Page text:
President Joe Biden’s administration on Saturday condemned Indiana’s new abortion ban, calling it another extreme Republican effort to trample on women’s rights.
Indiana on Friday became the first state in the nation to pass such legislation since the US Supreme Court overturned a landmark case in 1973 protecting the right to abortion nationwide.
“The Indiana Legislature took a devastating step as a result of the Supreme Court’s extreme decision to overturn Roe v. Wade and eliminate women’s constitutionally protected right to abortion,” said White House Press Secretary Karine Jean-Pierre. “And, it’s another radical step by Republican lawmakers to take away women’s reproductive rights and freedom and put personal health care decisions in the hands of politicians rather than women and their doctors.”
The ban, which takes effect on September 15, includes some exceptions. Abortions will be allowed in cases of rape and incest, before 10 weeks after fertilization. to protect the life and physical health of the mother; and if a fetus is diagnosed with a fatal abnormality. Rape and incest victims will not be required to sign a notarized affidavit attesting to an assault, as was once proposed.
Under the bill, abortions can only be performed in hospitals or hospital-owned outpatient centers, meaning all abortion clinics would lose their licenses. A doctor who performs an illegal abortion or fails to file the required reports will lose his medical license.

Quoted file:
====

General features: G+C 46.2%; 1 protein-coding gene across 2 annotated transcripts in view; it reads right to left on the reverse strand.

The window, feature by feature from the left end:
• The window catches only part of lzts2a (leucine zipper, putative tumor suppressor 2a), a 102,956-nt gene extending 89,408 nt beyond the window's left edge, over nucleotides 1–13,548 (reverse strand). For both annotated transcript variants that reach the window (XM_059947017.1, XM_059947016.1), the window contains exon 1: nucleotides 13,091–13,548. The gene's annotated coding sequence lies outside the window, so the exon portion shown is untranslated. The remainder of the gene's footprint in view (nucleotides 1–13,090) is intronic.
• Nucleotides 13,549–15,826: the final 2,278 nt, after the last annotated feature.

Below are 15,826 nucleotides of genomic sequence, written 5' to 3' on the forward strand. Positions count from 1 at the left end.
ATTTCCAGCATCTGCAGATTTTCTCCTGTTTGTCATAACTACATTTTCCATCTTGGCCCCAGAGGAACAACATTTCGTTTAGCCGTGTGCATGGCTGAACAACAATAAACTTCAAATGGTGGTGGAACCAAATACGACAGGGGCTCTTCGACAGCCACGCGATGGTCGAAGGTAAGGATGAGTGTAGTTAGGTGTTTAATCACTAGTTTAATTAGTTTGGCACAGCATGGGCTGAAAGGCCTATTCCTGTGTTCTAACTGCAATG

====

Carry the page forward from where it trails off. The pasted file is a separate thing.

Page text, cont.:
IU Health, Indiana’s largest health care system, said it is studying the new law.
“It remains a priority at IU Health to ensure that our physicians and patients have clarity when making decisions about pregnancy within the bounds of the law. “We will need the next few weeks to fully understand the terms of the new law and how to incorporate the changes into our medical practice to protect our providers and care for people seeking reproductive health care,” she said in a statement.
The Indianapolis Chamber of Commerce urged the General Assembly to proceed with caution.
“Over the past two weeks, the Indiana General Assembly has debated a meaningful policy change on the issue of abortion in a compressed time frame,” the chamber said in a statement Thursday. “Such speedy legislative process — the rush to advance state policy on broad, complex issues — is, at best, detrimental to Hoosiers and at worst reckless.”
The state Senate approved the ban 28-19 and the Indiana House advanced it 62-38. Gov. Eric Holcomb signed the ban into law late Friday night.
Some senators in both parties complained about the bill’s provisions and the impact it would have on the state, including low-income women and the health care system. Eight Republicans participated and 11 Democrats voted against the bill, though their reasons for defeating the measure were mixed.
Find complete AP coverage of the overturning of Roe v. Wade at: https://apnews.com/hub/abortion